Holidaymakers trapped in China’s latest Covid lockdown

However, since the weekend, what started out as a relaxing getaway has turned into a stressful travel nightmare for thousands of vacationers, who have been caught up in a sudden lockdown imposed by authorities to curb the surge. covid outburst

Driven by the highly infectious Omicron subvariant — which officials blame on contact with foreign seafood vendors at a fishing port — the outbreak has infected more than 1,200 people in Sanya since Aug. 1. It has also spread to dozens of other cities and counties. Hainan, infecting more than 200 others.

This is a major outbreak by the standards of China’s zero-covid policy, which aims to quickly quell local flareups with snap lockdowns, mass testing, extensive contact tracing and quarantine.

On Saturday, the Sanya government hastily shut down the city of one million people, including about 80,000 tourists. Visitors wishing to leave must show five negative Covid tests taken within seven days, and officials did not specify when the measures would be lifted.

Public transport was suspended, the movement of people in the city was restricted to emergency services and transport links were halted.

More than 80% of flights departing from Sanya were canceled on Saturday, according to data from flight tracking company Veriflight. All trains leaving the city have also been cancelled, state broadcaster CCTV said on Saturday.

The sudden cancellation of the flight created a chaotic scene at the airport on Saturday, when some passengers who had already boarded Ordered to land the planeAccording to state media reports.

A video widely circulated on Chinese social media shows a local officer trying in vain to calm dozens of frustrated passengers outside an airport police station.

Speaking into a megaphone, the official assured that the government would provide free meals and hotel accommodation to passengers stranded at the airport, as a ring of police officers stood around him and pushed back the crowd.

“I want to go home! Go home! Go home!” The crowd chanted in response.

Stays forced

China’s borders have been closed to international tourists since the start of the pandemic, meaning tourist hotspots like Sanya are more dependent on domestic travelers.

The Sanya government said on Saturday that tourists with canceled flights can book hotel rooms at discounted rates. But for some families, the forced week-long stay could still come at a heavy price – especially as the Chinese economy has been hit by zero-covid.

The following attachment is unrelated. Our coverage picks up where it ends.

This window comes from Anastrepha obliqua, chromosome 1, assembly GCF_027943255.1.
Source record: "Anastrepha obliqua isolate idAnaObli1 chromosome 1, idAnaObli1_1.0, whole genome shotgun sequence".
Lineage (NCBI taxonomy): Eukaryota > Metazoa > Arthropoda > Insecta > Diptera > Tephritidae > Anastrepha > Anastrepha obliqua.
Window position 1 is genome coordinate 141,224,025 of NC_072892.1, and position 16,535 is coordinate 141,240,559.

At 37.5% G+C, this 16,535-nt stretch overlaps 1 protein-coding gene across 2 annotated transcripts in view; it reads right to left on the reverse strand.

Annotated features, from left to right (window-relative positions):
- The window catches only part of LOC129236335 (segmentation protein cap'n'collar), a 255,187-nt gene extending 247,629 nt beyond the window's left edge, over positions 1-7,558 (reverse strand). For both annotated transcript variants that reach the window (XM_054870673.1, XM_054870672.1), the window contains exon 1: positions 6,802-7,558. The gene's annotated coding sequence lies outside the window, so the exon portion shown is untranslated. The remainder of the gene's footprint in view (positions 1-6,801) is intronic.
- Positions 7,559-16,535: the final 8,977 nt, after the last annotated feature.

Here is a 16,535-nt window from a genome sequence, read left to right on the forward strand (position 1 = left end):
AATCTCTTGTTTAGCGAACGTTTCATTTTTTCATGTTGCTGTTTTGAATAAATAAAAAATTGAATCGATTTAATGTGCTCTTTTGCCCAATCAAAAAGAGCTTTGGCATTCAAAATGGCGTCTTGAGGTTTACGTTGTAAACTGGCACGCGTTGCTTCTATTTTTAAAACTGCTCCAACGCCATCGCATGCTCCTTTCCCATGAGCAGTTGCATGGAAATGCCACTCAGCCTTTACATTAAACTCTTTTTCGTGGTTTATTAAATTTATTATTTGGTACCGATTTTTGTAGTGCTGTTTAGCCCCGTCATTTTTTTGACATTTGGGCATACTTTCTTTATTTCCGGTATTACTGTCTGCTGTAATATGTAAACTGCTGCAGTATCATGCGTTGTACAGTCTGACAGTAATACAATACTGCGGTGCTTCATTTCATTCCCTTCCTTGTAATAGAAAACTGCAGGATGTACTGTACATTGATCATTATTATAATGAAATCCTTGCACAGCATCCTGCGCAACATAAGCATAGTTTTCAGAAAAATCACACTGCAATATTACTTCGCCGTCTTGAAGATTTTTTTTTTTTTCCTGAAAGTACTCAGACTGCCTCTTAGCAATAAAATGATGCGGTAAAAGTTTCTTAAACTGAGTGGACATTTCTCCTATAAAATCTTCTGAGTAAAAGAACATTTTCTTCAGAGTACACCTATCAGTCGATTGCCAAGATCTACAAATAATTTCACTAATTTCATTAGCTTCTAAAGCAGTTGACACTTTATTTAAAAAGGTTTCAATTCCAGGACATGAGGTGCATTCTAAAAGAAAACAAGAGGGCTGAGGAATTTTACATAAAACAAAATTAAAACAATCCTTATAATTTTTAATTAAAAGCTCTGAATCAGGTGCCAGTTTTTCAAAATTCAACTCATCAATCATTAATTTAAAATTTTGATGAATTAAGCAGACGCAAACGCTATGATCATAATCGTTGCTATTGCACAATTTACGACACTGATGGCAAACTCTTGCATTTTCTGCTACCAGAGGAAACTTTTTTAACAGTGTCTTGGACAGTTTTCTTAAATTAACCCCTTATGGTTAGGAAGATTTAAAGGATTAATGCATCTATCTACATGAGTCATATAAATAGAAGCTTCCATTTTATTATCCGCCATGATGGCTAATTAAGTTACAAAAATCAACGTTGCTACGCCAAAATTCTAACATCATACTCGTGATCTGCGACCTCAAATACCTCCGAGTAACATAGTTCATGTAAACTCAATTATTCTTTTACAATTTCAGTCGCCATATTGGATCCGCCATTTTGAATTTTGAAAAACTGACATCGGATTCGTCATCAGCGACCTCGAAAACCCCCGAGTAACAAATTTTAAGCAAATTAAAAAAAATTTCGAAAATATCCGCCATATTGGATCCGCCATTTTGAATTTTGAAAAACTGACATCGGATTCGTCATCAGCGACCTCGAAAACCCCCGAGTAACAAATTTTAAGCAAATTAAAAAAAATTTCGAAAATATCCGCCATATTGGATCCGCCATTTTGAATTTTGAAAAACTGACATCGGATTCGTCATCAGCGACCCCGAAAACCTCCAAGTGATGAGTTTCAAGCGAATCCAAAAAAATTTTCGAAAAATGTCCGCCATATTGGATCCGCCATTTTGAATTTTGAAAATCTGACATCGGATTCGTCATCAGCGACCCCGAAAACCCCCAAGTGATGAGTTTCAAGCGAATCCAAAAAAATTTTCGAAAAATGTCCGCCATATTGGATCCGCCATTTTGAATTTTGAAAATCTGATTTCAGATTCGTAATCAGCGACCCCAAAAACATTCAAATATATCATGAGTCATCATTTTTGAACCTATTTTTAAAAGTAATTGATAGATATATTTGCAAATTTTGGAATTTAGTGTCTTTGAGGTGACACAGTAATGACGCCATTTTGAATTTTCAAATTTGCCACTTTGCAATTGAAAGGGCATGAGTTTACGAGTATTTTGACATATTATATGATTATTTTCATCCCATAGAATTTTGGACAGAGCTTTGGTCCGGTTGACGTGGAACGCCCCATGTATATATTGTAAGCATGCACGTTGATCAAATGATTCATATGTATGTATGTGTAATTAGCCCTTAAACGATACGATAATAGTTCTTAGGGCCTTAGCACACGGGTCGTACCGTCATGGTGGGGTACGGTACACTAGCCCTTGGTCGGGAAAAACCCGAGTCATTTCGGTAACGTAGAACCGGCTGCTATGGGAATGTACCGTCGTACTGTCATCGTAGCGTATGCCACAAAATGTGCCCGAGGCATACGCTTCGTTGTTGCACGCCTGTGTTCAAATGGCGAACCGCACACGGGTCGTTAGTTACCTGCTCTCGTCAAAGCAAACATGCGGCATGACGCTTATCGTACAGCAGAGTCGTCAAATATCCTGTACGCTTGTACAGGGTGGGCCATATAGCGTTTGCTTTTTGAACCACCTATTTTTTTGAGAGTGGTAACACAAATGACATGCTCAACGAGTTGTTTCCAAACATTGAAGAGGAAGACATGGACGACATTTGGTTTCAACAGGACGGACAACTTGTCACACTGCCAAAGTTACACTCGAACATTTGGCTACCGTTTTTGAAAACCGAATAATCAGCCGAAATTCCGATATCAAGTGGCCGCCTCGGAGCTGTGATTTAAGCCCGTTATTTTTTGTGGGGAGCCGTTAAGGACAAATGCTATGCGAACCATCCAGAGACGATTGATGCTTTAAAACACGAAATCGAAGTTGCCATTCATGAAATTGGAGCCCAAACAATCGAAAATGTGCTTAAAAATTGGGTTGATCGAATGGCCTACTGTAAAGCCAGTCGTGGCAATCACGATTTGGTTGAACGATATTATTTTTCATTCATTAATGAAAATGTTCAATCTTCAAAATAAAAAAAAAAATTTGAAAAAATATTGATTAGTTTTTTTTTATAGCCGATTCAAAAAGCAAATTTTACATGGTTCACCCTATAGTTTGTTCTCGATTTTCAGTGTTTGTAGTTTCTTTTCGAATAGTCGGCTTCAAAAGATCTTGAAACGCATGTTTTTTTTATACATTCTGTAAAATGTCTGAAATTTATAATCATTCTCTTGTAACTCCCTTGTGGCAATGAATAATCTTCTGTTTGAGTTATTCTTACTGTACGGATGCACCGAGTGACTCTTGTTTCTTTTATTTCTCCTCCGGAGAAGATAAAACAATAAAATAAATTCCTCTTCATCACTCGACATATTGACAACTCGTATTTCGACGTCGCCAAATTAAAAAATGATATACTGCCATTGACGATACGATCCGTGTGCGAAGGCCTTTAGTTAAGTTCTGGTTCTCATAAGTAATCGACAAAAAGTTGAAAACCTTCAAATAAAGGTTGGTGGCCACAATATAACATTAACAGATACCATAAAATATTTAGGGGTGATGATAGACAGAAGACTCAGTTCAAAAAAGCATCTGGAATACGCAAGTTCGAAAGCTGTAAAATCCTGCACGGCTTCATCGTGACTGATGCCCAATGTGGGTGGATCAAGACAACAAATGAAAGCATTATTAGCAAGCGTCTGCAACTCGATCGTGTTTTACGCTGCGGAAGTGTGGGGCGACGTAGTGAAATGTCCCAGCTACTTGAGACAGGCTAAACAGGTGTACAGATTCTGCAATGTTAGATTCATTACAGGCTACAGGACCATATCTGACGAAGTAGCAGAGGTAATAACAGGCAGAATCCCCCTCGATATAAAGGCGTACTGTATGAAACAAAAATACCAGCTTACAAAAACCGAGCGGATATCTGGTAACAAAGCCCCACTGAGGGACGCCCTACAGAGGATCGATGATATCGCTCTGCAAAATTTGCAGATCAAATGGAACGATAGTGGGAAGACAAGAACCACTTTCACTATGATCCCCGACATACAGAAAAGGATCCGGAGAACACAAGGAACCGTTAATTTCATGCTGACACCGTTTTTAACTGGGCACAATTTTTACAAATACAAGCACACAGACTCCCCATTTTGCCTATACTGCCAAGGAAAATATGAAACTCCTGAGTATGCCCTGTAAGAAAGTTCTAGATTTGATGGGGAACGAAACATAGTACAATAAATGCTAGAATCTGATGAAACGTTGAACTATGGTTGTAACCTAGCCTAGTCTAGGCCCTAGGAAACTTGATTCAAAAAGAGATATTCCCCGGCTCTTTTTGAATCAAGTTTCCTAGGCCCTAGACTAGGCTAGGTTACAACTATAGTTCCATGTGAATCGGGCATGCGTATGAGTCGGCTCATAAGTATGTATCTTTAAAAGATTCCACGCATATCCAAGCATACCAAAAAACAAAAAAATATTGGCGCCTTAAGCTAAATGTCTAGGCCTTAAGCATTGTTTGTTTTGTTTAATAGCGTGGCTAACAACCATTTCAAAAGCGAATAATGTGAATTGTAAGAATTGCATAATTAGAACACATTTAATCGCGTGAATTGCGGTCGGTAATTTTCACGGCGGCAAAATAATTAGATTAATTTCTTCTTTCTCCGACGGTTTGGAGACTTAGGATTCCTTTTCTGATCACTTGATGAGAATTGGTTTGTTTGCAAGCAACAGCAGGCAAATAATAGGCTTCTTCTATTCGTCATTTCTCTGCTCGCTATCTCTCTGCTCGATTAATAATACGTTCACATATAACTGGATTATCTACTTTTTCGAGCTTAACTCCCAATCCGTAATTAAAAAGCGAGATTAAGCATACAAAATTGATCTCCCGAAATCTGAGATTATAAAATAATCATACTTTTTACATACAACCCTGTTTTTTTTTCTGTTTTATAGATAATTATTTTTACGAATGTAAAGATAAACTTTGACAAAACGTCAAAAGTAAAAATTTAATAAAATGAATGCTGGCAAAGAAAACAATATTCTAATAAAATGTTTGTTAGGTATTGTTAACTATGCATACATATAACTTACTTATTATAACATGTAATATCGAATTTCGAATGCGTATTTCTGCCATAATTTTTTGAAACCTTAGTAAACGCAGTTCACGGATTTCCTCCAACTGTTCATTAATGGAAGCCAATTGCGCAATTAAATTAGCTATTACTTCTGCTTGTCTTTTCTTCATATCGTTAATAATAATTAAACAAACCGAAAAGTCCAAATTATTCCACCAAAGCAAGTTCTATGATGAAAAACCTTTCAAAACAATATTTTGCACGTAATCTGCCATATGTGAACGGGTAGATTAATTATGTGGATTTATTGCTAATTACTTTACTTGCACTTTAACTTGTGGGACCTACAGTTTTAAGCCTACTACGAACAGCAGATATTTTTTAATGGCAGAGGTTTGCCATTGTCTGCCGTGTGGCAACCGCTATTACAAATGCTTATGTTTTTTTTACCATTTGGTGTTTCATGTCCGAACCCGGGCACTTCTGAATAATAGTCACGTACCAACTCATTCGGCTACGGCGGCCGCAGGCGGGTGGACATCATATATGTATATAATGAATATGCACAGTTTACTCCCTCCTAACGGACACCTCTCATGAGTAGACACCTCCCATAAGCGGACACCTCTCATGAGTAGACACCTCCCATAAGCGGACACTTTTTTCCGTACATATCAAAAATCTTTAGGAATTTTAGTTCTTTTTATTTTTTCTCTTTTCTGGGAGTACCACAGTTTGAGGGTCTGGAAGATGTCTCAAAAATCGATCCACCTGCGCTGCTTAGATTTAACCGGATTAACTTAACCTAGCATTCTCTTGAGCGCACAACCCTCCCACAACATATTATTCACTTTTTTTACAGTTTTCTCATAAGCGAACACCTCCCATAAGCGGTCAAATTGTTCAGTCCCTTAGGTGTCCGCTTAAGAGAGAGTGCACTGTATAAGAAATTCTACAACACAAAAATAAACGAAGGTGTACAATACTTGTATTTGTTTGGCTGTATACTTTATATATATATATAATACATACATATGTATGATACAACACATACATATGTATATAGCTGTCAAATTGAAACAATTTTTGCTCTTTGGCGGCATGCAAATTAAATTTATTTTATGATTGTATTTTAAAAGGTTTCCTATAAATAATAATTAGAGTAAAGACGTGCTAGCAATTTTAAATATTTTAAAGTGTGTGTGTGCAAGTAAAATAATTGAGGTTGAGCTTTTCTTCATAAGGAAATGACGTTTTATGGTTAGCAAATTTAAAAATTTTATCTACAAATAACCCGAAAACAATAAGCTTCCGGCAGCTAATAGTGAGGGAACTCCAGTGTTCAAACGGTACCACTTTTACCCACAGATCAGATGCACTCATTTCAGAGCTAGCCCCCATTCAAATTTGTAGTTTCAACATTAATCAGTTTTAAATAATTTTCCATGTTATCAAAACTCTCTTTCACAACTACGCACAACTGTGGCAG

On Sunday, government news website The Paper reported that a family of 13 in the southwestern city of Chengdu would have to spend about $26,600 for an extra week at their five-star hotel, including more than $100 per person for lunch. Dinner buffet.

The report caused a stir on Chinese social media, with a related hashtag attracting 270 million views on China’s microblogging site Weibo as of Monday afternoon. Many comments sympathized with the family, while others questioned why they didn’t go to a cheaper hotel. After the outcry, the family said they were able to access cheaper food options at the hotel.

Other social media posts by tourists stranded in Sanya allege that some hotels have inflated their prices to force stays. In a press conference on Sunday, the Sanya government promised to look into the complaints.

More than 3,200 tourists stranded at the airport on Saturday will be provided seven-day accommodation and meals, it said. And about 5,000 workers from other parts of the country were sent to Henan to help with the Covid testing campaign, officials said.

When will it end?

For many stranded tourists, the biggest concern is whether they will be allowed to leave after seven days. They fear extending the lockdown if the number of infections increases despite the restrictions.

Schools in China are set to reopen after summer vacation in three weeks, and some companies May not allow employees to work remotely for final weeks.

Sanya Airport canceled all 418 of its flights on Monday, according to flight-tracking site VeriFlight.

Shanghai fears new lockdown as millions of Covid tests heat up

Among the stranded tourists were Shanghai residents who later went to Hainan for summer vacation Durable Earlier this year, China’s financial hub suffered a gruesome two-month lockdown.

A foreign resident from Shanghai who arrived in Sanya on July 26 said he had to leave his hotel last Thursday because the local government had demanded it as a quarantine facility. The hotel only gave him a day’s notice and left him to find alternative accommodation, he said.

In the last five days, they waited in long queues for six Covid tests, he said.

“This situation going forward is not sustainable,” said the tourist, who asked not to be named for fear of a nationalist backlash. “It’s a bit like Russian roulette as to where you go and whether the area will be locked down.”

For many travelers aware of the country’s Covid restrictions, Hainan was considered a safe destination Very few cases have been reported in the past.

Other tourist hotspots have also been hit by the sudden lockdown. last month, There were more than 2,000 tourists More than 500 infections have been trapped in the resort city of Behai in southern China after a lockdown was imposed.

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